All About Leveraged Finance – from a Director in the UBS Leveraged Finance Team

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It’s finally here – that Leveraged Finance interview you’ve been asking for since we started this interview series.

Unlike every other interview on the site, this one is not anonymous – it’s a discussion with Josh Pearl, a Director in Leveraged Finance at UBS Investment Bank and co-author of the best technical reference guide around, Investment Banking: Valuation, Leveraged Buyouts, and Mergers and Acquisitions.

Most of the other interviewees have been at the analyst or associate level, so I wanted to publish this one and get a crash course in all things Leveraged Finance straight from a senior banker.

The Disclaimer

Since Josh works for a publicly traded company and since this is not an anonymous interview, there are certain topics that we could not discuss here (which will become apparent when you read through it).

It’s still a great interview and you will learn a lot, but please be aware of this before asking about why a certain topic was not covered – in all likelihood it’s because we could not discuss it due to the circumstances of the interview.

Q: Josh, thanks for taking the time out to speak. Can you give us a quick overview of how you got started in the industry and how you ended up at UBS?

A: Sure. I received my undergraduate degree from Indiana University’s Kelley School of Business and began my investment banking career at a regional firm, A.G. Edwards, which eventually became part of Wachovia (and therefore Wells Fargo).

While I enjoyed my brief time at A.G. Edwards, I wanted to focus more on developing my technical skill set and I was very interested in leveraged finance. I became interested in leveraged finance after reading books such as Den of Thieves and Barbarians at the Gate. I wanted to understand how leveraged buyouts and high yield financings actually worked.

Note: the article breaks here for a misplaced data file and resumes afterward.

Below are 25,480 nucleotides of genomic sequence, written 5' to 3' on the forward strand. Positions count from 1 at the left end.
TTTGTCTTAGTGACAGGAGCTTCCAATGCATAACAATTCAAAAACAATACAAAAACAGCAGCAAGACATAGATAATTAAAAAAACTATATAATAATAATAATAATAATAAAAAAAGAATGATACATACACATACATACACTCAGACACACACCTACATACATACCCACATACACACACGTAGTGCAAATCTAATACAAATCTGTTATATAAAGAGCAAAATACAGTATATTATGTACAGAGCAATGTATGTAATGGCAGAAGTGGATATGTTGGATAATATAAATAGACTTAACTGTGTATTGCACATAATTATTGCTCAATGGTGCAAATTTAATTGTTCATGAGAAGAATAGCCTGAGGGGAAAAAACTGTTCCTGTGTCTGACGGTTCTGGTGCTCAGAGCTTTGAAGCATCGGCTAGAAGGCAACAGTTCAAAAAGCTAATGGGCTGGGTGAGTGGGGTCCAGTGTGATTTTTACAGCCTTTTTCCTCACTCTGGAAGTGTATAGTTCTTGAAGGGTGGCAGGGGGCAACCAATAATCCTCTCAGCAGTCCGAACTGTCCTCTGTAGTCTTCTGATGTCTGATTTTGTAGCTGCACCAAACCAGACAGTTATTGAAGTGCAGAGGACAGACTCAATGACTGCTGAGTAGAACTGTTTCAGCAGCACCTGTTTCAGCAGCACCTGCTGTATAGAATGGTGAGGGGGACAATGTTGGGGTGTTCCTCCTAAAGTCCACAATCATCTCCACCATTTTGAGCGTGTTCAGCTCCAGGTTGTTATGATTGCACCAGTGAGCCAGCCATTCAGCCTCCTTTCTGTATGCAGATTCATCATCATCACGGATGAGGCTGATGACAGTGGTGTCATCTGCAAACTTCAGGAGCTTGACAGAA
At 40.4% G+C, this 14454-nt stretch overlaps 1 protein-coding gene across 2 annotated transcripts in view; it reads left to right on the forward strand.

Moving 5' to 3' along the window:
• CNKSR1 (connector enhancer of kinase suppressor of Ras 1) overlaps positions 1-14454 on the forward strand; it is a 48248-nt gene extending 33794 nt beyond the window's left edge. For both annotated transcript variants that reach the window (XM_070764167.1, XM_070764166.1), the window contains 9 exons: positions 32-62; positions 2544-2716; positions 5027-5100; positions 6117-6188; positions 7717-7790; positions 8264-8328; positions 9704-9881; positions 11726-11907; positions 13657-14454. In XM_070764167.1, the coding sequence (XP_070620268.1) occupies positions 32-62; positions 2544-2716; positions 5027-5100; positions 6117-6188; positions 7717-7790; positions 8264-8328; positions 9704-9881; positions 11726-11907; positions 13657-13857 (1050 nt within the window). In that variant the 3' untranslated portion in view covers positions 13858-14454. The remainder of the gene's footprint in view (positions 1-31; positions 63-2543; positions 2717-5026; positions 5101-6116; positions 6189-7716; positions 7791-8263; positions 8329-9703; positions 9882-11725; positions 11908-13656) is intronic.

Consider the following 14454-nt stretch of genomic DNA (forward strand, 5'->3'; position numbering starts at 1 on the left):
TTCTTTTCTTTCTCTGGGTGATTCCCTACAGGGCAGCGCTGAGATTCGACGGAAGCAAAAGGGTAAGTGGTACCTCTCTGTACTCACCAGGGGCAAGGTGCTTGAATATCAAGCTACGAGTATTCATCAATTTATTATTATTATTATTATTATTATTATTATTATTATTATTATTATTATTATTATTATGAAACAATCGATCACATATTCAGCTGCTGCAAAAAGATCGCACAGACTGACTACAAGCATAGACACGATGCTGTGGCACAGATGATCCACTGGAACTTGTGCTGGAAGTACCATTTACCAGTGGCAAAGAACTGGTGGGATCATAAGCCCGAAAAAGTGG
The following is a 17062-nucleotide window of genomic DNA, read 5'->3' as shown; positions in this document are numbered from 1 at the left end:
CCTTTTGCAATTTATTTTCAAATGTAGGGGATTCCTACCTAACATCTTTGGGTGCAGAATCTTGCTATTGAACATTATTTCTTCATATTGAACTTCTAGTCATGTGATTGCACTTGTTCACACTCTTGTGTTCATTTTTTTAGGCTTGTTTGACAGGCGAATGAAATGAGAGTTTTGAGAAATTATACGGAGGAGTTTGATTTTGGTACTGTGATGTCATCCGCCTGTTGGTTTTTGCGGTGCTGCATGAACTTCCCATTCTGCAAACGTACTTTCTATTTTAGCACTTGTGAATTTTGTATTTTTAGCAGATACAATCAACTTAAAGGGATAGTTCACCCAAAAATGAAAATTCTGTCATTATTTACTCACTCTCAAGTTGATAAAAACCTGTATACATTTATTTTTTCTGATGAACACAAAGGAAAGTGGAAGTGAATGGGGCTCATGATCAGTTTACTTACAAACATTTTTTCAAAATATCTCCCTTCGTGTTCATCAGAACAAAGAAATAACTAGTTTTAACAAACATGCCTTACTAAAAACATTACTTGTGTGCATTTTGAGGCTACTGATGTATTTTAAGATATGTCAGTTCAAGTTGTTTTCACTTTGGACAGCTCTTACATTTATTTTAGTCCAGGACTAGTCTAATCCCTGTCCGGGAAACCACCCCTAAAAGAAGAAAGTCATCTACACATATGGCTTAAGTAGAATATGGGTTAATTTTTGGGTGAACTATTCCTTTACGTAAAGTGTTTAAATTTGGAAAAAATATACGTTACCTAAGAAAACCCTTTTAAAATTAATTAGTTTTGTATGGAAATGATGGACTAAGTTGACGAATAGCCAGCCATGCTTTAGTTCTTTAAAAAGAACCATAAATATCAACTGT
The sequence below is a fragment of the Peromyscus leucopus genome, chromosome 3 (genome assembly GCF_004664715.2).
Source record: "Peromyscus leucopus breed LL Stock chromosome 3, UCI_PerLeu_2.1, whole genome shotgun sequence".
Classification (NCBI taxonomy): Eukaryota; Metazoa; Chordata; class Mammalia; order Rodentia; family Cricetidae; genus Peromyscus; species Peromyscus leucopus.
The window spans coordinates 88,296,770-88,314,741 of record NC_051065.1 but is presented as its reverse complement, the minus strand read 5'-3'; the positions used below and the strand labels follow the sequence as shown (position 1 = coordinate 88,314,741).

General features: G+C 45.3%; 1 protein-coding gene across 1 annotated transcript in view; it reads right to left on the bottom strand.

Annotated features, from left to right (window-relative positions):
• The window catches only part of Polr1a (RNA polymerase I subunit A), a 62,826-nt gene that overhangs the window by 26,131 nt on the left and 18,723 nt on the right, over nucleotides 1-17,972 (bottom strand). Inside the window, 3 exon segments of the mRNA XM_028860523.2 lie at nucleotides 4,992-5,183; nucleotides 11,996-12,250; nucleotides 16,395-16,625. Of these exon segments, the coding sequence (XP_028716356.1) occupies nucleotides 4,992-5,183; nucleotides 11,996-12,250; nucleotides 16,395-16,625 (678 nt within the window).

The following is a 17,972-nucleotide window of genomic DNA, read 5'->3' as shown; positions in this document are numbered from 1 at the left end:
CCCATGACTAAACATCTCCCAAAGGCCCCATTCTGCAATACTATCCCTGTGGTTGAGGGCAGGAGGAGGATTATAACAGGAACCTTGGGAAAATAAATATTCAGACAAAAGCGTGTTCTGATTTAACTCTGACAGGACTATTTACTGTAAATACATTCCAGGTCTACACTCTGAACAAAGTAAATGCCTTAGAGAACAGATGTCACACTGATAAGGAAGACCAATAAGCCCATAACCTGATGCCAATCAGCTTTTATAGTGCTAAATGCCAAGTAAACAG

I contacted a prominent Indiana alumnus who was the Head of Leveraged Finance, Americas at Deutsche Bank at the time, arranged an interview, and ultimately moved to DB. After spending five years at DB, I moved to Capital Markets at Moelis & Company, a boutique investment bank founded by former UBS Investment Bank President, Ken Moelis.

While Moelis is an incredible firm and I’m still close to my former colleagues there, a couple of my old DB colleagues moved to UBS and my co-author, Josh Rosenbaum, is there as well, so it made sense for me to join. Currently, I’m a Director in Leveraged Finance at UBS, primarily covering industrial companies.

Q: Right, that story shows the value of networking for anyone else who’s thinking of making the move from boutique / middle-market bank to bulge bracket.

What exactly do you do in the Leveraged Finance team?

A: Broadly speaking, in Leveraged Finance, we structure and execute leveraged debt financings for corporate and private equity clients and then seek to source investors for those debt financings.

So let’s say that a chemicals company is looking to acquire another company, and they want to explore financing options. Ideally, they are an existing client and we have a fairly regular dialogue – in this scenario, we would present different alternatives to them, focusing on different types of debt they might raise – bank debt, high-yield debt, etc. – and then show how each alternative would impact their existing capital structure and operations.